Episode 40 - Cody Wright - Capturing Moments

Cody Wright (00:00):
You know, you always hit that period where you realize that your parents aren't infallible, you know, that, that they don't have all the answers. And they're trying the best that they can. I feel like success is not only really like meeting your own goals and aspirations, but you know, also building up people around you and feeling like you can have an impact on, on their lives, their goals and their aspirations

Young Han (00:30):
Hey guys, I'm young, a full-time dad and a full-time professional with the goal to become the best parent possible. The girl dad show is my journey interviewing fellow working parents to be both good at work and parenting. I'm gonna do this by gathering and sharing unfiltered perspectives from my guest to join me as I research parenthood one interview at a time.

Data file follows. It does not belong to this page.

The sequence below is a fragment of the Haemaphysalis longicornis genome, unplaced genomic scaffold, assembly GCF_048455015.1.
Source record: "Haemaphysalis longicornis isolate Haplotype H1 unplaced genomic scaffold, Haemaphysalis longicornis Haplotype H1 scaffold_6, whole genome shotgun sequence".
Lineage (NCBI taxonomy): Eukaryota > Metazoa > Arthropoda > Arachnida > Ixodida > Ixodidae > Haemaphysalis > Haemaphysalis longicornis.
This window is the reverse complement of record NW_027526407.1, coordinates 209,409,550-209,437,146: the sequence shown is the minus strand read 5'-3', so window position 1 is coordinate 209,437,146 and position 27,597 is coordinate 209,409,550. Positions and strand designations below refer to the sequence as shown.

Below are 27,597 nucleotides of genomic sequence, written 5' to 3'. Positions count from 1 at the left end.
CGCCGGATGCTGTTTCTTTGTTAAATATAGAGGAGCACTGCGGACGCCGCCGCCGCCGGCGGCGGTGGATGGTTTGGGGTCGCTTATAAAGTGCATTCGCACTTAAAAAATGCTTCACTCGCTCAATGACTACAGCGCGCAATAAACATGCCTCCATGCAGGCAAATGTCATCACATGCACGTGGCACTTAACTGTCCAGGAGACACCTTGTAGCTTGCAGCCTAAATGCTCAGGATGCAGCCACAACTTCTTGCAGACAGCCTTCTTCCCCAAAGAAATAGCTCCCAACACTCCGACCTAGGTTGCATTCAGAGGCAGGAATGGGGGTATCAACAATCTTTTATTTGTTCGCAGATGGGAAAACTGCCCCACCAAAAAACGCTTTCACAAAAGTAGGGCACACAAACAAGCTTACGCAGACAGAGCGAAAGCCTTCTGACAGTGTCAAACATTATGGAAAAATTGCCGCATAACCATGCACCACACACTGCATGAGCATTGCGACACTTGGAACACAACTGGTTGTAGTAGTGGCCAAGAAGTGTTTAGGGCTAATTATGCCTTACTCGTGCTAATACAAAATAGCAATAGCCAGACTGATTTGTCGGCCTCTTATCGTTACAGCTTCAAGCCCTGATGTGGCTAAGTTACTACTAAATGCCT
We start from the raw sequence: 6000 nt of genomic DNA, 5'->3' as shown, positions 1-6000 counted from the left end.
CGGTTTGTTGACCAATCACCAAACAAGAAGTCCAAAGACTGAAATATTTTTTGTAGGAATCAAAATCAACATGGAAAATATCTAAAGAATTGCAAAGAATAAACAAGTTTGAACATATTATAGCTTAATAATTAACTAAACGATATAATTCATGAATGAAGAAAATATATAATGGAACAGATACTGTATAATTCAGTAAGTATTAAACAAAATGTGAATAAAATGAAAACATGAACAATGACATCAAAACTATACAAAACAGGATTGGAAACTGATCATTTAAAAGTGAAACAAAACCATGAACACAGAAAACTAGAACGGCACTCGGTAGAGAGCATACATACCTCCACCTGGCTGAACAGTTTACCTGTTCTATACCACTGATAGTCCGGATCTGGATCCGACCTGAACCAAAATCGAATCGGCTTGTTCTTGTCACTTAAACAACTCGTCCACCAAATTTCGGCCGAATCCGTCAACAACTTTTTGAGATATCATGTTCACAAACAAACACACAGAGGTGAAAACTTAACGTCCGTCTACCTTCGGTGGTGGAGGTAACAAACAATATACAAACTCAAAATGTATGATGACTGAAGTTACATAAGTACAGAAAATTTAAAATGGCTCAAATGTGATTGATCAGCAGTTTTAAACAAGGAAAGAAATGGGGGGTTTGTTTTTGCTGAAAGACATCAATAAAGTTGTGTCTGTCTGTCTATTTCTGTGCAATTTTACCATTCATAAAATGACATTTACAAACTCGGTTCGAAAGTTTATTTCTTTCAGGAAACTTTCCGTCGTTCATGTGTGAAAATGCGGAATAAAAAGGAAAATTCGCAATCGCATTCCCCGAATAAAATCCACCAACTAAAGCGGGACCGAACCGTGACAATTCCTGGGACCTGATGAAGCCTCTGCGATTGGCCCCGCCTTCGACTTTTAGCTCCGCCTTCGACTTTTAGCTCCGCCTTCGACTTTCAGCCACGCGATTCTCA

Young Han (00:53):
Cody, thank you so much for joining me on my show today. I really appreciate you taking the time.

Cody Wright (00:58):
Thanks so much Young. I'm I'm really excited to be here.

Young Han (01:01):
Yeah, it's gonna be fun. I have talked to you about all of this stuff, but it's gonna be really great to dive really deep into parenting and, and work and all that stuff, but let's get into it. Cause since I already know you, but the listeners don't what do you do for a living?

Cody Wright (01:17):